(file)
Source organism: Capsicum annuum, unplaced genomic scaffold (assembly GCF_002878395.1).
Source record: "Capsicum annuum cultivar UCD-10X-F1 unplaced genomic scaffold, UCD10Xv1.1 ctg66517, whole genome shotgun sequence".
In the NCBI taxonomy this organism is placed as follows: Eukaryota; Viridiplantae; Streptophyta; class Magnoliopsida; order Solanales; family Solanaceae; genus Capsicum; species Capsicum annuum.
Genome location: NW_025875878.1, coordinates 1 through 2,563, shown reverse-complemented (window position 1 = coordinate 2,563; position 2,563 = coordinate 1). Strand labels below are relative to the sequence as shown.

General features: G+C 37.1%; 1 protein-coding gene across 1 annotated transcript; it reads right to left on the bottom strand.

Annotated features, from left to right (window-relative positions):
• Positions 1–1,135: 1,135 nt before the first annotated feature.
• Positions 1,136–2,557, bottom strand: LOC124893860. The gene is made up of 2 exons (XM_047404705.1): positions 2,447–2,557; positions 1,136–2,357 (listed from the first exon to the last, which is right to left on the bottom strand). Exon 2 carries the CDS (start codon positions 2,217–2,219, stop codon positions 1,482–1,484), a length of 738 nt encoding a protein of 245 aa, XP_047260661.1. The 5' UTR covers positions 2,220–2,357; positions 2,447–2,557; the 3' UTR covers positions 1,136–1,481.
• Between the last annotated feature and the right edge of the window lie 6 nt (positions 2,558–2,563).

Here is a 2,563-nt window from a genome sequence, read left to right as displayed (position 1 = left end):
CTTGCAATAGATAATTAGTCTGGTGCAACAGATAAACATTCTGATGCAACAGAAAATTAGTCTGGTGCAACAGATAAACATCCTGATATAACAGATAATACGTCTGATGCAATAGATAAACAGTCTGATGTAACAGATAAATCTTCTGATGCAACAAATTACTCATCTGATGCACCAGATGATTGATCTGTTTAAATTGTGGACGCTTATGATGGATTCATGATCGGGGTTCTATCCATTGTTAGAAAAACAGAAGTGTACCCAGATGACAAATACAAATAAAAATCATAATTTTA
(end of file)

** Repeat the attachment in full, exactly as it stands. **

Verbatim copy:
Source organism: Capsicum annuum, unplaced genomic scaffold (assembly GCF_002878395.1).
Source record: "Capsicum annuum cultivar UCD-10X-F1 unplaced genomic scaffold, UCD10Xv1.1 ctg66517, whole genome shotgun sequence".
In the NCBI taxonomy this organism is placed as follows: Eukaryota; Viridiplantae; Streptophyta; class Magnoliopsida; order Solanales; family Solanaceae; genus Capsicum; species Capsicum annuum.
Genome location: NW_025875878.1, coordinates 1 through 2,563, shown reverse-complemented (window position 1 = coordinate 2,563; position 2,563 = coordinate 1). Strand labels below are relative to the sequence as shown.

General features: G+C 37.1%; 1 protein-coding gene across 1 annotated transcript; it reads right to left on the bottom strand.

Annotated features, from left to right (window-relative positions):
• Positions 1–1,135: 1,135 nt before the first annotated feature.
• Positions 1,136–2,557, bottom strand: LOC124893860. The gene is made up of 2 exons (XM_047404705.1): positions 2,447–2,557; positions 1,136–2,357 (listed from the first exon to the last, which is right to left on the bottom strand). Exon 2 carries the CDS (start codon positions 2,217–2,219, stop codon positions 1,482–1,484), a length of 738 nt encoding a protein of 245 aa, XP_047260661.1. The 5' UTR covers positions 2,220–2,357; positions 2,447–2,557; the 3' UTR covers positions 1,136–1,481.
• Between the last annotated feature and the right edge of the window lie 6 nt (positions 2,558–2,563).

Here is a 2,563-nt window from a genome sequence, read left to right as displayed (position 1 = left end):
CTTGCAATAGATAATTAGTCTGGTGCAACAGATAAACATTCTGATGCAACAGAAAATTAGTCTGGTGCAACAGATAAACATCCTGATATAACAGATAATACGTCTGATGCAATAGATAAACAGTCTGATGTAACAGATAAATCTTCTGATGCAACAAATTACTCATCTGATGCACCAGATGATTGATCTGTTTAAATTGTGGACGCTTATGATGGATTCATGATCGGGGTTCTATCCATTGTTAGAAAAACAGAAGTGTACCCAGATGACAAATACAAATAAAAATCATAATTTTA